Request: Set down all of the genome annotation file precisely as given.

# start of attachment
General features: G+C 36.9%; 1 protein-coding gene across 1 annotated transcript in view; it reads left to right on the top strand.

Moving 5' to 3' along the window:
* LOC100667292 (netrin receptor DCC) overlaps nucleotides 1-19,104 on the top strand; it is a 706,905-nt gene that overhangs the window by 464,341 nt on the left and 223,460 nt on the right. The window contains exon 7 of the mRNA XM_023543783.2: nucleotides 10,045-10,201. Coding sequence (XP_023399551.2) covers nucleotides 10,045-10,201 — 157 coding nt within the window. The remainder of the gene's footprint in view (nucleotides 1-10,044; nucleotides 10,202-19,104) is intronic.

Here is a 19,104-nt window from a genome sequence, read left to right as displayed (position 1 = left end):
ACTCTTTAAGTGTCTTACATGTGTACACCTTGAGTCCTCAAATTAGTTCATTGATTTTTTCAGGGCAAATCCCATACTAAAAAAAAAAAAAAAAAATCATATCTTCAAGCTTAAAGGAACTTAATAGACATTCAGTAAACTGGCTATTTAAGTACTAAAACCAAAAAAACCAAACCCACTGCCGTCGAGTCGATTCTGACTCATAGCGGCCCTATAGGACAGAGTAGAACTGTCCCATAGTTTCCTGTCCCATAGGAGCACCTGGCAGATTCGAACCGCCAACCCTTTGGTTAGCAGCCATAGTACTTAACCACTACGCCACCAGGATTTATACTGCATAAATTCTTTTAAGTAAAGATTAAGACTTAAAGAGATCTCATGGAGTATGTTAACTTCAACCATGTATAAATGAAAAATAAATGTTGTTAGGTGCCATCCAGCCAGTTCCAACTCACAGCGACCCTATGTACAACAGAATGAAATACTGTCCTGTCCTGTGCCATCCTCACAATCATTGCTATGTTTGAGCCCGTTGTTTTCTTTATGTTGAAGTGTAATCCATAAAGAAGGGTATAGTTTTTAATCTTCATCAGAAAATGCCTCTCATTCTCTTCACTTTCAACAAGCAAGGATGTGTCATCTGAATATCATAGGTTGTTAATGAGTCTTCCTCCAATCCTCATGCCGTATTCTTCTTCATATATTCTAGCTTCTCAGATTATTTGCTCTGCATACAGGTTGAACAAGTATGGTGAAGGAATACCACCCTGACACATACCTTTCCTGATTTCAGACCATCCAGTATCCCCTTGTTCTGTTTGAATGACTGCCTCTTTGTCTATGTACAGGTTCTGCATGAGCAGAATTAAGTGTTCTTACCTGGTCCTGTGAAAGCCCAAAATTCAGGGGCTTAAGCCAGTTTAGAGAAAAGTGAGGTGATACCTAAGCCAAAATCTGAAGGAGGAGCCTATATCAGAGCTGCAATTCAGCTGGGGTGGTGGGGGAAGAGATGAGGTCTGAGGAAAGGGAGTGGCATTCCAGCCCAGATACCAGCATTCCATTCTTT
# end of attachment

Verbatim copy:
General features: G+C 36.9%; 1 protein-coding gene across 1 annotated transcript in view; it reads left to right on the top strand.

Moving 5' to 3' along the window:
* LOC100667292 (netrin receptor DCC) overlaps nucleotides 1-19,104 on the top strand; it is a 706,905-nt gene that overhangs the window by 464,341 nt on the left and 223,460 nt on the right. The window contains exon 7 of the mRNA XM_023543783.2: nucleotides 10,045-10,201. Coding sequence (XP_023399551.2) covers nucleotides 10,045-10,201 — 157 coding nt within the window. The remainder of the gene's footprint in view (nucleotides 1-10,044; nucleotides 10,202-19,104) is intronic.

Here is a 19,104-nt window from a genome sequence, read left to right as displayed (position 1 = left end):
ACTCTTTAAGTGTCTTACATGTGTACACCTTGAGTCCTCAAATTAGTTCATTGATTTTTTCAGGGCAAATCCCATACTAAAAAAAAAAAAAAAAAATCATATCTTCAAGCTTAAAGGAACTTAATAGACATTCAGTAAACTGGCTATTTAAGTACTAAAACCAAAAAAACCAAACCCACTGCCGTCGAGTCGATTCTGACTCATAGCGGCCCTATAGGACAGAGTAGAACTGTCCCATAGTTTCCTGTCCCATAGGAGCACCTGGCAGATTCGAACCGCCAACCCTTTGGTTAGCAGCCATAGTACTTAACCACTACGCCACCAGGATTTATACTGCATAAATTCTTTTAAGTAAAGATTAAGACTTAAAGAGATCTCATGGAGTATGTTAACTTCAACCATGTATAAATGAAAAATAAATGTTGTTAGGTGCCATCCAGCCAGTTCCAACTCACAGCGACCCTATGTACAACAGAATGAAATACTGTCCTGTCCTGTGCCATCCTCACAATCATTGCTATGTTTGAGCCCGTTGTTTTCTTTATGTTGAAGTGTAATCCATAAAGAAGGGTATAGTTTTTAATCTTCATCAGAAAATGCCTCTCATTCTCTTCACTTTCAACAAGCAAGGATGTGTCATCTGAATATCATAGGTTGTTAATGAGTCTTCCTCCAATCCTCATGCCGTATTCTTCTTCATATATTCTAGCTTCTCAGATTATTTGCTCTGCATACAGGTTGAACAAGTATGGTGAAGGAATACCACCCTGACACATACCTTTCCTGATTTCAGACCATCCAGTATCCCCTTGTTCTGTTTGAATGACTGCCTCTTTGTCTATGTACAGGTTCTGCATGAGCAGAATTAAGTGTTCTTACCTGGTCCTGTGAAAGCCCAAAATTCAGGGGCTTAAGCCAGTTTAGAGAAAAGTGAGGTGATACCTAAGCCAAAATCTGAAGGAGGAGCCTATATCAGAGCTGCAATTCAGCTGGGGTGGTGGGGGAAGAGATGAGGTCTGAGGAAAGGGAGTGGCATTCCAGCCCAGATACCAGCATTCCATTCTTT